Poet, Journalist, Translator
Welcome to my blog
I write about poetry, Ukraine and money laundering- why the hell not?
By Steve Komarnyckyj, Apr 24 2014 01:23PM
I usually celebrate having my work published in poetry journals and am delighted that I have had a piece published in Ariadne's Thread . However, today I wonder what will happen to my family and friends. I imagine that Putin, who is basically a gangster wrapping himself in a Slavic variant of Nazi racial mythology, plans to grasp East Ukraine then dismember the country like a carcass. However the plan will, of course, only bring suffering. The apricot orchards and dusty summer towns, the birch forests, the slag heaps baking in the sunlight, the wheatfields sloping like harpstrings...shoty are echoing over that vast tranquil landscape. It reminds me of the lines from the tale of the Host of Ihor "The tree weeps and the grass bends with sorrow". My colleague Vyacheslav Huk, a hugely gifted writer, now finds himself separated from his brother in Crimea by Russia's illegal occupation. The border runs through people's minds and hearts separating a world where words mean what they say from a world where lives are worth less than the gas and oil ferried through those long pipelines from Asia through Ukraine.
By Steve Komarnyckyj, Apr 24 2014 11:42AM
It looks as if Russian tanks will soon be smashing through the Apricot Border. Those of you who read Liubov's piece will know that Russia begins where the Apricot trees of Ukraine cease growing. However, Putin has sent special forces into East Ukraine who, along with an ugly mixture of criminals and Nazis, have left Ukraine no alternative to military intervention. The "separatists" have been instructed to shed blood to ensure that Russia has a pretext to invade. I hear Hitler and Stalin guffawing from the afterlife. "You thought things had changed". I know that Ukraine will win ultimately but it seems it must purchase not only its own freedom but that of Russia where the populace seems almost utterly inert, ground underneath the patent leather heel of Putin's jackboot. The world believed that history had ended but it has been reborn on the endless expanse of the Dyke Pole, the Wild Field. Darkness gathers over the Steppe.
By Steve Komarnyckyj, Apr 17 2014 03:56PM
There, where the apricot trees cease, there Russia begins. Liubov Iakymchuk
I am pleased that, as Russia inavades Ukraine, we have been able to publish a blog piece by Luhansk author Liubov Iakymchuk, The apricot border with Russia, or separatism on Skype with PEN Atlas.
When Liubov searched for an image to embody the difference between Russia and Ukraine she realised that the boundary between the cultures was marked by Apricot trees. If you are in East Ukraine in Summer it is impossible not to notice them their fruit falls and explodes on dusty Summer pavements and this fecund landscape, with its smokestack towns open fields and Soviet tower blocks, seems endless. However, the cultivation of apricot trees ceases abruptly at the border and, she tells me, their absence is a part of what separates that so similar landscape with its own smoke stack towns and tower blocks. In addition, of course, the countries are separated by two languages, as distinct as their landscapes, but sharing a complex legacy. The most important difference lies in the hearts of the people. If you read her piece you will gain an insight into the heart of Europe, Ukraine.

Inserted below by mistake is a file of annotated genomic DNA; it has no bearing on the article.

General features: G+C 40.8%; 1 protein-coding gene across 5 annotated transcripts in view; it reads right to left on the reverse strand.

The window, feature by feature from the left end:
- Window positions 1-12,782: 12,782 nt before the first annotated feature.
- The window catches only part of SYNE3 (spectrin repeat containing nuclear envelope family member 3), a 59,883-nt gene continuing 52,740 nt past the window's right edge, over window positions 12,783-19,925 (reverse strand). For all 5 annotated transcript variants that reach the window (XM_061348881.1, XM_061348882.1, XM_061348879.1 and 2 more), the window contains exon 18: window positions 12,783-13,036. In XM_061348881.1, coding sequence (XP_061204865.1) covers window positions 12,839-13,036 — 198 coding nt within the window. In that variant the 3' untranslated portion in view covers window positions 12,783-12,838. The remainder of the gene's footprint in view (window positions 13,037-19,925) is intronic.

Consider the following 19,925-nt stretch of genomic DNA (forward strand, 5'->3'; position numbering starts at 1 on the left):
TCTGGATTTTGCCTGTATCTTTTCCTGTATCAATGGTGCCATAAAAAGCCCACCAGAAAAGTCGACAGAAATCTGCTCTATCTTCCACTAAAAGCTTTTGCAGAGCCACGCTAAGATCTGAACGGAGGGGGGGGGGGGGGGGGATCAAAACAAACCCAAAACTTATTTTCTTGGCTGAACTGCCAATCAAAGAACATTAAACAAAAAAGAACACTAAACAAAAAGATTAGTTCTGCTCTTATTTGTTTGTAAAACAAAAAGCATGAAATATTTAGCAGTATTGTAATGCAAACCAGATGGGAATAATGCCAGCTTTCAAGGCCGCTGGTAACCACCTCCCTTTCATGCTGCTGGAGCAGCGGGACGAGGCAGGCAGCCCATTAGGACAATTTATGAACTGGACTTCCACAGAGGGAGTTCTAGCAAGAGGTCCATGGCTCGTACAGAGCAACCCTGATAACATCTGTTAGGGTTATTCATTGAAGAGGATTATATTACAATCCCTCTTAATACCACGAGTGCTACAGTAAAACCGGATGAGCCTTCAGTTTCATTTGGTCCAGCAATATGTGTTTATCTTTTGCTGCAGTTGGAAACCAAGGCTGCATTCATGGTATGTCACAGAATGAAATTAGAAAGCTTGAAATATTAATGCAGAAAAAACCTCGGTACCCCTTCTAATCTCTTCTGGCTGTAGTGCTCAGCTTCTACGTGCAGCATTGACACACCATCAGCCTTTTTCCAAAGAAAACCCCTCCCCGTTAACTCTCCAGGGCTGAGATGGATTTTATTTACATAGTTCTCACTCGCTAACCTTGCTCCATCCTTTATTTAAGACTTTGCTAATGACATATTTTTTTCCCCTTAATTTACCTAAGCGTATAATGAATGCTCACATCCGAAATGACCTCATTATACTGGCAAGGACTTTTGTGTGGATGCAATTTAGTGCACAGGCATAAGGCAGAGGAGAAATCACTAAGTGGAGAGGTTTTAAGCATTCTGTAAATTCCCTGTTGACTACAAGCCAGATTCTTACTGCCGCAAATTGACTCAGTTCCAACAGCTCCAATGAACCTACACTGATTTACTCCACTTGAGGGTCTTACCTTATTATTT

By Steve Komarnyckyj, Apr 16 2014 02:38PM
My colleague Ian Robinson replied to a Russian company touting for business with a refreshingly clear e mail. I only hope that Britain's arts and literature communities launch a cultural boycott. Anyway here is Ian's polite way of telling them to get stuffed until they sort their psycho president out:
Due to the present political situation concerning the behaviour of the Russian government we decline any opportunity to do business with or have any affiliation with the Russian Federation.
We sincerely hope that this situation will change for the better at some point in the future when Russia not only learns to give its citizens freedom and civil rights but also learns to live peacefully with the sovereignty of its neighbours.
In the meantime please remove us from your mailing list.
Ian Douglas Robinson BA(Hons) DipLA CMLI
By Steve Komarnyckyj, Apr 3 2014 05:33PM
I always feel a bit self conscious about my image in photographs. Yes, the ears are out of proportion, the nose huge, the hair reminiscent of a brillo pad. However I was thrilled to see a photograph of myself with Ihor Pavlyuk and Naomi Foyle in Ukrainska Moloda . Ihor has given an interview to the paper about our book A Flight Over the Black Sea. It was great to look at the picture and remember what an honour it was to present the poems to Oxford University Ukrainian Society and hear Naomi Foyle read. This is one of the most successful events in which Kalyna Language Press has been involved. Susie did a lot of work behind the scenes and I only wish she could have been there with us.